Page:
When Green was in the ninth grade, his mother had him take a test that would allow him to enroll in a summer math and science institute at a private school located an hour’s bus ride away. During those summers — he attended the following year as well — Green conducted chemistry experiments, surveyed and went on field trips to Exxon. “I understood from that experience that my little paradigm, my world, wasn’t even competitive with what the real world was like,” he says. “It scared me and it made me angry.”
Thirty-five years later, Green is making the personal political, seeking to transform what he describes, in typically lofty language, as “20th-century economic narratives” into awareness of and engagement with the 21st-century knowledge-based economy. That transformation, he says, will require a shift in the sociopolitical as well as economic attitudes and behaviors manifest in disadvantaged communities.
Thursday, April 09, 2015
BY JACOB PALMER | DIGITAL NEWS EDITOR
Bend has reclaimed its prerecession title as one of the fastest growing cities in the country.
Monday, February 23, 2015
BY JESSICA RIDGWAY | OB CONTRIBUTOR
Live, Work, Play: Catching up with Chris Johnson.
Tuesday, February 24, 2015
BY KIM MOORE | OB RESEARCH EDITOR
A conversation with Donna Earley, director of sales and marketing for the Salem Convention Center.
Friday, March 06, 2015
BY JEFF DELKIN | OP-ED CONTRIBUTOR
As a local business owner, I believe it’s important to build our economy on a platform of conservation values.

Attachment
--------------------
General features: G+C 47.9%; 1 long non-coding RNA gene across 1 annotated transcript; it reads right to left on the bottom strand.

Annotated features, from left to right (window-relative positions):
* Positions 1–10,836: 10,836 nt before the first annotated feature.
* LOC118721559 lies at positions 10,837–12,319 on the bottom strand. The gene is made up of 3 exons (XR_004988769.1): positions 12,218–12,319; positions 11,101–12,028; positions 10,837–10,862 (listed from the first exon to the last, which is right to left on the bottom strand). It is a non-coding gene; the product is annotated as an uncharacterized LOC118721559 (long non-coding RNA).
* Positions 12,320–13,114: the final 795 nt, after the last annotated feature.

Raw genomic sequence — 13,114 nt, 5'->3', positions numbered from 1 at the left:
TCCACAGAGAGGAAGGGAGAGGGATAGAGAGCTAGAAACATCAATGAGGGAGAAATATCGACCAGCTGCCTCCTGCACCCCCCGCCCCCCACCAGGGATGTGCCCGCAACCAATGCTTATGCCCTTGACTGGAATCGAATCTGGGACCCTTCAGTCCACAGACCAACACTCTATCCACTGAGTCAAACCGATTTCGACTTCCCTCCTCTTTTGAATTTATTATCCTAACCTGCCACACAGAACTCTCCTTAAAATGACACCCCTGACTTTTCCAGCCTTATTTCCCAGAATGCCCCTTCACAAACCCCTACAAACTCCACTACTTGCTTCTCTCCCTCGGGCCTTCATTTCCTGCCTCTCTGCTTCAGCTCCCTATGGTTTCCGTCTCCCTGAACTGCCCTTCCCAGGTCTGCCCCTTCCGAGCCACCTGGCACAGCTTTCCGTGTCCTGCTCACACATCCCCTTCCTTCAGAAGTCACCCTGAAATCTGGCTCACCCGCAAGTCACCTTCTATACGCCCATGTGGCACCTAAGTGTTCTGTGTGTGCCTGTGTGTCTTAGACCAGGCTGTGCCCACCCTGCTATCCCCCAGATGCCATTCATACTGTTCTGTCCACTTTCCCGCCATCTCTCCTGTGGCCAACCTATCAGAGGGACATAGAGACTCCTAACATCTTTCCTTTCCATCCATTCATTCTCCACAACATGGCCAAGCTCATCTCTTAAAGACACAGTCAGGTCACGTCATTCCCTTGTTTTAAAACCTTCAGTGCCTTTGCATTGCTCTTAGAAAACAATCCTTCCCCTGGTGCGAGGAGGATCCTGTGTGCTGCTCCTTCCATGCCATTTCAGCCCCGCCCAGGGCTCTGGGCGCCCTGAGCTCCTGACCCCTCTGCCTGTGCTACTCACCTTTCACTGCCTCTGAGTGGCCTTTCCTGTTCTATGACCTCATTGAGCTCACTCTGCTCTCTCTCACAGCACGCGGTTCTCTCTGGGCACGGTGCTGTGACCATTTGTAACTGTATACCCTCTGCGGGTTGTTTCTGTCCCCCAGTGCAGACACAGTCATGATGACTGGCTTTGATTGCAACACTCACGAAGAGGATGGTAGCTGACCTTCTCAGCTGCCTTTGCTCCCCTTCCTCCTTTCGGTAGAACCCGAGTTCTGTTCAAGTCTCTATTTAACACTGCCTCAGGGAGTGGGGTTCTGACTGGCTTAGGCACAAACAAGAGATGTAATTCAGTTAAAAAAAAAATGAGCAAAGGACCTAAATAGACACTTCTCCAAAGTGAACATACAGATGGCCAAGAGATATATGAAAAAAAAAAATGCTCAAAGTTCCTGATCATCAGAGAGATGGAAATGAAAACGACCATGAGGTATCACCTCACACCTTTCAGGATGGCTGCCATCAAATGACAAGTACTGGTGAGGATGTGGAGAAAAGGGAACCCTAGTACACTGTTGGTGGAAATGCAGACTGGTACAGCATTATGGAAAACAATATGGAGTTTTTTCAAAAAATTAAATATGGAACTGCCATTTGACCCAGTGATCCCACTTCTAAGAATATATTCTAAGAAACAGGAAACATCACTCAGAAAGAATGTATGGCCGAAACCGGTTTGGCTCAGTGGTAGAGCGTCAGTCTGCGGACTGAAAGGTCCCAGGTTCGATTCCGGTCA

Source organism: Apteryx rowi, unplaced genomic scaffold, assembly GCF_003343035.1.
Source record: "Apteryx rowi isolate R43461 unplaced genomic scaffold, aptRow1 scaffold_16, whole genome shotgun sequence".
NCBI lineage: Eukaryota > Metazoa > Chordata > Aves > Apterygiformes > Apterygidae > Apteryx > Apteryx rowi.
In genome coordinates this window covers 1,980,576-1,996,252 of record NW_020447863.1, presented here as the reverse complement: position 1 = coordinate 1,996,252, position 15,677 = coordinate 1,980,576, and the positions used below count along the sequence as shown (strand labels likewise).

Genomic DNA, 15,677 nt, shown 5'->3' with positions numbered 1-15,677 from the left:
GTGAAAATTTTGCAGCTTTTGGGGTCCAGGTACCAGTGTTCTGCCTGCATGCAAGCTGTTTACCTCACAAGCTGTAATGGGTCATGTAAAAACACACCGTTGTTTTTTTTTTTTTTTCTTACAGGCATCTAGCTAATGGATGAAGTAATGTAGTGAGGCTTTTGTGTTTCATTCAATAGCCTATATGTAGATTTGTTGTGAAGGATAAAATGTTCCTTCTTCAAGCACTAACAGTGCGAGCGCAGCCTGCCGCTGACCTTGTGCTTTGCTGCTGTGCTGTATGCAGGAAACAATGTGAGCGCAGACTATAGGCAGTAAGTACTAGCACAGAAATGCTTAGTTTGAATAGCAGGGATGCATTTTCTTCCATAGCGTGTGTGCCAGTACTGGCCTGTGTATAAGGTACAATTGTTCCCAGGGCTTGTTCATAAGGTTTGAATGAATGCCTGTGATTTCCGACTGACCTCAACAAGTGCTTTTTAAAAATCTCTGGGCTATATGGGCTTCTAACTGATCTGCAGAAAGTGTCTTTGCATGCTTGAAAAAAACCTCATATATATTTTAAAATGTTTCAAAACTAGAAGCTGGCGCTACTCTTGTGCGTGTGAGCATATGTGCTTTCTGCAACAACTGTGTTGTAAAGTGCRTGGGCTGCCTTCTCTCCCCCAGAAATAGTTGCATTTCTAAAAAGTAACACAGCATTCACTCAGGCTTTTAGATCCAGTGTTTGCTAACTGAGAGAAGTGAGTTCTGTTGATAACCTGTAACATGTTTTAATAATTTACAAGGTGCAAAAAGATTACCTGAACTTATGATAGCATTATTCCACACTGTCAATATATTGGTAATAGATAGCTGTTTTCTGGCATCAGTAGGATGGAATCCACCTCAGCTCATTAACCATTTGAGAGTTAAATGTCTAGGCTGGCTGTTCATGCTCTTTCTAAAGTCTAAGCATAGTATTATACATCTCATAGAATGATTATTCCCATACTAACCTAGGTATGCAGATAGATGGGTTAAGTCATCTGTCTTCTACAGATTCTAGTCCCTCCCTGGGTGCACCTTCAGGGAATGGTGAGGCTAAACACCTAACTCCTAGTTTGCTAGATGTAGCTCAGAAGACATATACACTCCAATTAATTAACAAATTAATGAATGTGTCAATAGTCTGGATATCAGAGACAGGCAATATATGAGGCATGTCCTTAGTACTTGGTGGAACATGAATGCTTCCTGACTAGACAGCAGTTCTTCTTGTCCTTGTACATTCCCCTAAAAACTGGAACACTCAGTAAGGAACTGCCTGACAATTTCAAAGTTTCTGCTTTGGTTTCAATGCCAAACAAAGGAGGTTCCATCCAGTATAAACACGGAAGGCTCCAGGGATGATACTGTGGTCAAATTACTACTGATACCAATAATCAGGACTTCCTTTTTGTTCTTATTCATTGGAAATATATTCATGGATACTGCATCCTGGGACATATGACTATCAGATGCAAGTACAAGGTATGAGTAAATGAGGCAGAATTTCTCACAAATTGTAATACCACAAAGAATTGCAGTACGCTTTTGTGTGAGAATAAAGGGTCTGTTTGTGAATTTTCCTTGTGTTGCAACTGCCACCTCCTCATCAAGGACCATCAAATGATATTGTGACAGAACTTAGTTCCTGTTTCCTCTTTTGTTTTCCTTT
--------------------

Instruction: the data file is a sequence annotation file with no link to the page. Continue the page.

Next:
Thursday, March 19, 2015
BY APRIL STREETER
How the private sector can ride the next transit revolution.
Saturday, February 21, 2015
BY LINDA BAKER | OB EDITOR
Will community banks survive the digital age? Three CEOs peer into banking's crystal ball.
Friday, February 27, 2015
BY OB STAFF
The 100 Best list recognizes large, medium and small companies for excellence in work environment, management and communications, decision-making and trust, career development and learning, and benefits and compensation.
|Bike Chic: 7 stylish options for cyclists|
|Beam Me Up|
|Get on the bus!|
|Emperor of the Sea|
|Epitaph for a Boondoggle|
|WikiLeaks allows visitors to search database of hacked Sony documents|
|VW recalls minivans with Chrysler-made ignitions|
|Netflix adds subscribers at record pace|
|EU charges Google with antitrust claims|
|Tech industry urges Congress for protection on patents|
|Is your job the best?|
|Value of college degree increasing|
A new report highlights how Oregon bankers are giving back to their communities.
Since 1932 Tidewater Transportation & Terminals (operating as Tidewater Barge Lines and Tidewater Terminal Company) has operated a multicommodity transportation and terminal company based in Vancouver, Washington. The friendly expression on the company’s shipping containers reflects the attitude of about 330 safety and community-conscious employees but belies how complicated the barge business really is.
The Port of The Dalles has run marine facilities since the 1930s, but they are part of a larger mission to strengthen the local economy. They focus on regional economic development with a strong bent toward adding good-paying jobs in high tech, manufacturing and other industries.
Providing attendees with unique taste of the Northwest Reception.
CFM Strategic Communications turns 25 this year and is celebrating with a revamped website, special events for firm alumni and clients, a special-label wine and a list of 25 stories about its client work over the past quarter century.
The Atkinson Graduate School of Management at Willamette University has maintained its business accreditation by AACSB International—The Association to Advance Collegiate Schools of Business.